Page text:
Dean Kamen has teamed up with Forum Nokia to encourage young mobile developers to create the next big application to benefit society. The contest “Calling All Innovators,” which they announced today at Web Expo 2.0 in New York, will award up to $150,000 dollars to the winner, and Nokia will help him or her to distribute the application.
The application must be designed for emerging societies where resources are scarce — so as cool as throwing sheep or poking someone may be on Facebook, those sorts of apps aren’t going to make the cut. They have to be more along the lines of what one developer did in India — he created a business that allows farmers to control their water pumps with handheld devices.
“A lot of people that play with technology in general frankly disappoint me,” Kamen says. “Because they use technology to do what you can do with technology instead of what you should do.”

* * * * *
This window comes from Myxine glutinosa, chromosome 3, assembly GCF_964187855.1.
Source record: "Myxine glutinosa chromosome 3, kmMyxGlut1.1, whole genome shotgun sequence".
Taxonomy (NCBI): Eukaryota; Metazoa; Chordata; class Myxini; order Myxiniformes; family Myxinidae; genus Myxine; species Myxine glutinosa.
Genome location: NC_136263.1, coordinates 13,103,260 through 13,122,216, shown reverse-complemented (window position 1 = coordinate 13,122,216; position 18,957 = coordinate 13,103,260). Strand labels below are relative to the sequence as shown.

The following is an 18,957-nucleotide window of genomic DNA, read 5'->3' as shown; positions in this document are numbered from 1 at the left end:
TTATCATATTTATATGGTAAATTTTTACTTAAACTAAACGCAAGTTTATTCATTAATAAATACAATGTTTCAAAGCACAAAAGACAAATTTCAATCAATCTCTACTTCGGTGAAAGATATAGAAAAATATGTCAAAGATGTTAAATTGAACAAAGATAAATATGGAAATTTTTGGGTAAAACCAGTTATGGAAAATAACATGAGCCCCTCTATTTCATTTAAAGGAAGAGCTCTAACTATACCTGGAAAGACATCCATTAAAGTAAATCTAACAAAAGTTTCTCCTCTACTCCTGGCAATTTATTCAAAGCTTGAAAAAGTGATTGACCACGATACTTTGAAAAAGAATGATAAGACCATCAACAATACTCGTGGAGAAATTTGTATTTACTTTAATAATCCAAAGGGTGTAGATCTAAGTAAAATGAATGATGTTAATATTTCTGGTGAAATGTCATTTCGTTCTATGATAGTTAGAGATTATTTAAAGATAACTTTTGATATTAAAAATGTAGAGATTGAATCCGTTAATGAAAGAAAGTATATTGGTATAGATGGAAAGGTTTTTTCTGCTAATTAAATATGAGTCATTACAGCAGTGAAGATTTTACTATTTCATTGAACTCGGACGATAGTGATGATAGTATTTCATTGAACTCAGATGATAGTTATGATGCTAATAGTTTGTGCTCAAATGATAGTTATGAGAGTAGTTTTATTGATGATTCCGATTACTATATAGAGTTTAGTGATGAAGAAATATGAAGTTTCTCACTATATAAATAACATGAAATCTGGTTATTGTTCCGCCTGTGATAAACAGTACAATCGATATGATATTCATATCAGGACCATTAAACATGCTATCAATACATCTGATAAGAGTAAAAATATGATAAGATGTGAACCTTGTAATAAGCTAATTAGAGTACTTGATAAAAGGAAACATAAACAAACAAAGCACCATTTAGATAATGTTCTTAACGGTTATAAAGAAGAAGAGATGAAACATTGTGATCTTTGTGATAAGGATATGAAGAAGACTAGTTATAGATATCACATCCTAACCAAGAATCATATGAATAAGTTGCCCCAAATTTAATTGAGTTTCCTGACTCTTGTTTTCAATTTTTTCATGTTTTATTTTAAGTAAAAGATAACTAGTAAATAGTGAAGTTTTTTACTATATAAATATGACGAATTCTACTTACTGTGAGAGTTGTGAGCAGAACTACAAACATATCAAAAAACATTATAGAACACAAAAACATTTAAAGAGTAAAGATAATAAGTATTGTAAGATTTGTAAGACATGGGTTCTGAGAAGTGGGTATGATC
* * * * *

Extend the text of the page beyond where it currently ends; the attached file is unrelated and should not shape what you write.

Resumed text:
“We don’t need 3 million kids working on the next great game,” he added.
Seven years ago Kamen unveiled a vehicle that many believed would change the world (Steve Jobs compared it to the rise of the PC), and while the Segway may not quite have lived up to the hype, his other work is having much more of an impact.
He founded FIRST (For Inspiration and Recognition of Science and Technology) an organization that works with high schoolers around the world to promote the study of science and technology. And in addition to his work with artificial limbs and medical devices, he has also developed relatively inexpensive water purification and electricity generating units for remote villages. He says the mobile applications could potentially be used to make sure all the issues around the infrastructure of his devices from the bottom up work. Including micro financing and maintenance. (From Wired.com)